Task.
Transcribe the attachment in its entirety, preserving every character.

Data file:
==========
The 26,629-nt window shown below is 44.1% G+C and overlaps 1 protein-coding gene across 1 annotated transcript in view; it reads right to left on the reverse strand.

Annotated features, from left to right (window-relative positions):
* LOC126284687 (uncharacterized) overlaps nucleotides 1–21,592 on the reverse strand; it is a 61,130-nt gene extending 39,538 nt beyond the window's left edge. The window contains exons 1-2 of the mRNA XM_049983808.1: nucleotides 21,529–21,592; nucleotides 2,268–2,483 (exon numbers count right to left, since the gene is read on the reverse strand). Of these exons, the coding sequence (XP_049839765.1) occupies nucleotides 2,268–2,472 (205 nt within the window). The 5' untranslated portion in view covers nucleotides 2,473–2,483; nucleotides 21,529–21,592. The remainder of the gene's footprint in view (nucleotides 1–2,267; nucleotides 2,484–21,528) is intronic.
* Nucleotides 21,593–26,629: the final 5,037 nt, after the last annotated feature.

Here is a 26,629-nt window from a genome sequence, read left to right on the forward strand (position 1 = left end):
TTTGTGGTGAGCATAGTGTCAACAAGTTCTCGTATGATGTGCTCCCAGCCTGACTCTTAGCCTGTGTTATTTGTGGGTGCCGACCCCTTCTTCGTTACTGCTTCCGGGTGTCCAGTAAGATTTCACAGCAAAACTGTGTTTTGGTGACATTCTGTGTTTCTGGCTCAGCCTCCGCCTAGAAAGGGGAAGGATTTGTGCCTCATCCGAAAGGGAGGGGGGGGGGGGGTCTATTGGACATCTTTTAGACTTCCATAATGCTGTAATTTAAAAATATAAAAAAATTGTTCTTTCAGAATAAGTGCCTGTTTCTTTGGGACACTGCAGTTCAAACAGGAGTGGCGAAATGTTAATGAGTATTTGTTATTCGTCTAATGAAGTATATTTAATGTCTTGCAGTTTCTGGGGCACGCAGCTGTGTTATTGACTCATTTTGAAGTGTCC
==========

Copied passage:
The 26,629-nt window shown below is 44.1% G+C and overlaps 1 protein-coding gene across 1 annotated transcript in view; it reads right to left on the reverse strand.

Annotated features, from left to right (window-relative positions):
* LOC126284687 (uncharacterized) overlaps nucleotides 1–21,592 on the reverse strand; it is a 61,130-nt gene extending 39,538 nt beyond the window's left edge. The window contains exons 1-2 of the mRNA XM_049983808.1: nucleotides 21,529–21,592; nucleotides 2,268–2,483 (exon numbers count right to left, since the gene is read on the reverse strand). Of these exons, the coding sequence (XP_049839765.1) occupies nucleotides 2,268–2,472 (205 nt within the window). The 5' untranslated portion in view covers nucleotides 2,473–2,483; nucleotides 21,529–21,592. The remainder of the gene's footprint in view (nucleotides 1–2,267; nucleotides 2,484–21,528) is intronic.
* Nucleotides 21,593–26,629: the final 5,037 nt, after the last annotated feature.

Here is a 26,629-nt window from a genome sequence, read left to right on the forward strand (position 1 = left end):
TTTGTGGTGAGCATAGTGTCAACAAGTTCTCGTATGATGTGCTCCCAGCCTGACTCTTAGCCTGTGTTATTTGTGGGTGCCGACCCCTTCTTCGTTACTGCTTCCGGGTGTCCAGTAAGATTTCACAGCAAAACTGTGTTTTGGTGACATTCTGTGTTTCTGGCTCAGCCTCCGCCTAGAAAGGGGAAGGATTTGTGCCTCATCCGAAAGGGAGGGGGGGGGGGGGTCTATTGGACATCTTTTAGACTTCCATAATGCTGTAATTTAAAAATATAAAAAAATTGTTCTTTCAGAATAAGTGCCTGTTTCTTTGGGACACTGCAGTTCAAACAGGAGTGGCGAAATGTTAATGAGTATTTGTTATTCGTCTAATGAAGTATATTTAATGTCTTGCAGTTTCTGGGGCACGCAGCTGTGTTATTGACTCATTTTGAAGTGTCC